Pedro Dominguinhos, President of Coordinating Council of Portuguese Polytechnics
Armando Pires, Vice-President of EURASHE
In 2019 Portuguese Polytechnics celebrate 40 years of existence. The recent national legislation, namely Decree Law 65/2018 which was published last August, opens a new era for Polytechnics in Portugal. The government finally recognizes the capacity of Polytechnics to award students with a PhD degree, complementing the programmes delivered by Universities in a national binary system.
This change in higher education landscape has its roots in a recent report from OECD, “Review of the Tertiary Education, Research and Innovation System in Portugal” that recognizes the research capacity of Polytechnics and their experience in doctoral education in close cooperation with Universities. In expert words “… some programmes or schools within polytechnics have significant research programmes, host or participate in R&D centres, and collaborate in training or hosting doctoral students from Spanish or Portuguese universities. Growing relationships between universities and polytechnics in the training and hosting of PhD students and the widening participation of polytechnic researchers in R&D Centres and Associated Laboratories together point to emergent model (or models) of doctoral education for polytechnic institutions.”
This is the result of a strong strategic investment in qualification, research capacity and close relationships with actors from regions of the Polytechnics across Portugal, anchored on demanding goals aligned with international standards. Moreover, the number of academic staff with PhD increased three times from around 20% in 2009 to 60% in 2017 in all Polytechnic system. Applications of R&D units, for assessment of the Portuguese Foundation for Science and Technology, increased from 15 in 2014 to 42 in 2018, most of them with the participation of several Polytechnics.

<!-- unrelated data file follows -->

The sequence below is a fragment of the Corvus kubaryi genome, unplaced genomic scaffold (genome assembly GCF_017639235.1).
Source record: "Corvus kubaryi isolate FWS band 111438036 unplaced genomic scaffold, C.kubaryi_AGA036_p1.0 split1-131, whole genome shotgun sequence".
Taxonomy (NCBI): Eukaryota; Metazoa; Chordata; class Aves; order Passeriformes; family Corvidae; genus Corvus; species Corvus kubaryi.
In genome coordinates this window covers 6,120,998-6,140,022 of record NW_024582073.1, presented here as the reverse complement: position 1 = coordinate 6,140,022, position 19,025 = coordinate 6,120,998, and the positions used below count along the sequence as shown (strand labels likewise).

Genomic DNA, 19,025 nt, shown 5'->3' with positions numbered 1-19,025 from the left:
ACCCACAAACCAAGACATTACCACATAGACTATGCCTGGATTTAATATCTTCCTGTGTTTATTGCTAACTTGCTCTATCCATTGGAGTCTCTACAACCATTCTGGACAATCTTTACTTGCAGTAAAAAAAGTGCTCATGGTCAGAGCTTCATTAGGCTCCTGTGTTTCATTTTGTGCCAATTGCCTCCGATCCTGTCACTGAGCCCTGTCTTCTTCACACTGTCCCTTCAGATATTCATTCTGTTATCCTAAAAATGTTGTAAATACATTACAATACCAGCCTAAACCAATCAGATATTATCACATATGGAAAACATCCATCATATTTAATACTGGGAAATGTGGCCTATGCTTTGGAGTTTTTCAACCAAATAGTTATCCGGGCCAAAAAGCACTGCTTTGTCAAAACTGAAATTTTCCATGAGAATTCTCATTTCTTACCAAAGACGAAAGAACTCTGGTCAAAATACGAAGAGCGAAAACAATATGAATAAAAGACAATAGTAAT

“This is an excellent opportunity for Portuguese Polytechnics to deepen their strategy and not to copy a model of Universities. The Polytechnics should develop what we call interface PhD, based on demanding scientific criteria, but designed in close cooperation with relevant stakeholders to solve societal challenges and make a significant impact into the society. At the same time, they could contribute to increasing innovation capacity of private companies. ” − emphasizes Pedro Dominguinhos, President of Coordinating Council of Portuguese Polytechnics. He adds, “As the OECD report recognizes “… although Portugal has improved the level of qualification of its population over recent decades, some mismatches between graduate qualifications and industry needs persist. Specifically, there appears to be an over-emphasis on academically-oriented PhDs in comparison to more professionally-oriented PhDs.”
The new legislation is very demanding for higher education institutions which would like to have PhD programmes. Besides a high qualification of academic staff, hosting R&D units are required to be graded Excellent or Very Good. Cooperating strategies are fundamental to have success on the implementation of PhD by Polytechnics, not only nationally, but also with international partners, with industry and other relevant institutions, to ensure that they are professionally oriented or practice-focused in its profile.
Finally, although this legal act marks the end of a legal discrimination and recognizes the evolution of Portuguese Polytechnics two additional laws still have to amended, namely, the Law of the Education System and the Legal Regime of Higher Education Institutions in order to enable these institutions to prepare the first generation PhD students.